The University of Vermont Medical Center

Setting a New Partnership Standard

Norwich University founder, Alden Partridge, wholly believed that students learn best when they are able to participate in real-life opportunities outside of the “traditional” classroom.

Today, Norwich University continues this tradition by offering its graduate students many opportunities for putting theory into practice (often referred to as “experiential learning”) in their workplaces, their communities, and, in the case of The University of Vermont Medical Center (formerly Fletcher Allen Health Care), with a Norwich University partner organization.

For the past two years, Norwich has partnered with The University of Vermont Medical Center (UVM Medical Center), a regional referral center for approximately 1 million people in Vermont and Northern New York and a community hospital for 160,000 residents in nearby Vermont counties, to offer MBA students the opportunity to work on real UVM Medical Center case studies that aim to analyze and improve business practices. Through this partnership, the UVM Medical Center uses the Norwich University online MBA program as a consultancy firm without the billable hours, or other costs, typically associated with such relationships. The students, in turn, gain valuable real-life experience helping a nationally recognized health care organization approach its business challenges in new ways.

Shelley Brown, director of business and partnership development at Norwich University’s College of Graduate and Continuing Studies, enthusiastically pursued the relationship with the UVM Medical Center. While most of the College’s partnerships include a tuition discount, reduced fees, and similar benefits, Shelley has begun to expand upon, and even redefine, what it means to be a Norwich partner.  In her view, the ideal partner is an organization, like the UVM Medical Center, that brings their everyday business challenges to Norwich, and Shelley works with the appropriate subject matter experts to find an education or training solution. The benefits of such partnerships extend beyond the enterprise to faculty and students.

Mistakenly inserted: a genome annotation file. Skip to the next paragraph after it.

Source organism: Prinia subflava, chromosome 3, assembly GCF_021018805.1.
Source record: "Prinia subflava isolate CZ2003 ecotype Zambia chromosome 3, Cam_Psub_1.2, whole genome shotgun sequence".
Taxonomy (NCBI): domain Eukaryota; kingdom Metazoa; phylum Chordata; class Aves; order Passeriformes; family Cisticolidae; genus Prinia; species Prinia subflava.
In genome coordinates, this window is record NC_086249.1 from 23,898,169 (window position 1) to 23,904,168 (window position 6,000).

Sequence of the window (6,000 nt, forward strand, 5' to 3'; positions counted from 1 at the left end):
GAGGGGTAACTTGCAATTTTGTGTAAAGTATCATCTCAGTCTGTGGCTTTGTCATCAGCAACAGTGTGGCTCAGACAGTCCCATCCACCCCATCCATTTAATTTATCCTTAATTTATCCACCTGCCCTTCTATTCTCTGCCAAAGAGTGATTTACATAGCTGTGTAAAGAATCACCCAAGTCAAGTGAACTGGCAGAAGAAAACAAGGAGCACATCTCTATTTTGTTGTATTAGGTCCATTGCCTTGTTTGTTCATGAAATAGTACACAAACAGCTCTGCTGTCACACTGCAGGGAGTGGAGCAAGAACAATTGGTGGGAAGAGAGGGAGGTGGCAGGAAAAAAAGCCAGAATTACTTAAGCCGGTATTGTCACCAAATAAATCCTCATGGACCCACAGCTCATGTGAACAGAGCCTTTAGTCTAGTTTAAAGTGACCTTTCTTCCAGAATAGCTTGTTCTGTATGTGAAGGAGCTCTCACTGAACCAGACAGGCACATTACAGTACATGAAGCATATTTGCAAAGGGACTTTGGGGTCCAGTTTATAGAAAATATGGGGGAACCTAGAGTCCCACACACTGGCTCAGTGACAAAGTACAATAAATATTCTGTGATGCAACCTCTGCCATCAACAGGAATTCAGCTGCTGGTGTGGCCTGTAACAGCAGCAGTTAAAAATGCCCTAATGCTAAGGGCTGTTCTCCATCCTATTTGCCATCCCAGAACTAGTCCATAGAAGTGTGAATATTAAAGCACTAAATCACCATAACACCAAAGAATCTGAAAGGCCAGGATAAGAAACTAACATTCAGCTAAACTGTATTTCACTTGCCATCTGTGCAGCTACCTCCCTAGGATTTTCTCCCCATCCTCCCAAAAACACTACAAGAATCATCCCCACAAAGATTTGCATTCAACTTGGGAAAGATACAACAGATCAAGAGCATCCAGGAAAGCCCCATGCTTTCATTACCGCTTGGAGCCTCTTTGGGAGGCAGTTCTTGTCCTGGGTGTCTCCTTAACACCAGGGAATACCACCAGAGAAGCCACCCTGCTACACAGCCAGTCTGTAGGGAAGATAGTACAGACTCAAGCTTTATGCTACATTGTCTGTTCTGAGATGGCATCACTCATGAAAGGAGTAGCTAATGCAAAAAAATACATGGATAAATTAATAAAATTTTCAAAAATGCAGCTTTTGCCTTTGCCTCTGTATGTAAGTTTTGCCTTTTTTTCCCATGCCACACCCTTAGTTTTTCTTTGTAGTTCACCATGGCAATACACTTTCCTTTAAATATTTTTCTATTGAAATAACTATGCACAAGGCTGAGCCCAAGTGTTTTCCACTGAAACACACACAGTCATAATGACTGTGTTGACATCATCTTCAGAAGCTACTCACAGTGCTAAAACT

"Norwich graduate students benefit by working on real, live business issues with the UVM Medical Center who, for all intents and purposes, is their client. This is an example of a business value-added at its best," according to Brown.

In 2012 students examined the challenges of the UVM Medical Center's Patient Record and Information Systems Management (PRISM) program, which was designed to transfer paper medical files into an electronic health record, and has put UVM Medical Center among the top 3.5% of US hospitals with a fully integrated electronic health record. They critiqued the implementation of the PRISM project, identified benefits and examined its critical success factors. All told they were able to come up with 120 different assessments of the project to present to UVM Medical Center executives for their consideration.

Although the challenges of the PRISM project were many due to its complexity and the planning, implementation and training required for its launch, for UVM Medical Center the benefits are considerable and they continue to grow. For example, the Medicare and Medicaid EHR (Electronic Health Record) Incentive Programs provide financial incentives for “meaningful use” of certified EHR technology to improve patient care. Not surprisingly, the UVM Medical Center will be tapping in to Norwich MBA students' expertise to analyze the “meaningful use” of PRISM.

 “It is helpful to have bright people working on this type of project so that you get all viewpoints. We are excited for the 'meaningful use' project; having their recommendations is very important. The more people you can get involved with - the best and brightest at Norwich - is valuable, especially in this field,” says Charles Podesta, senior vice president and chief information officer at UVM Medical Center. “It’s like having your own personal think tank with the ability to do analysis for you.”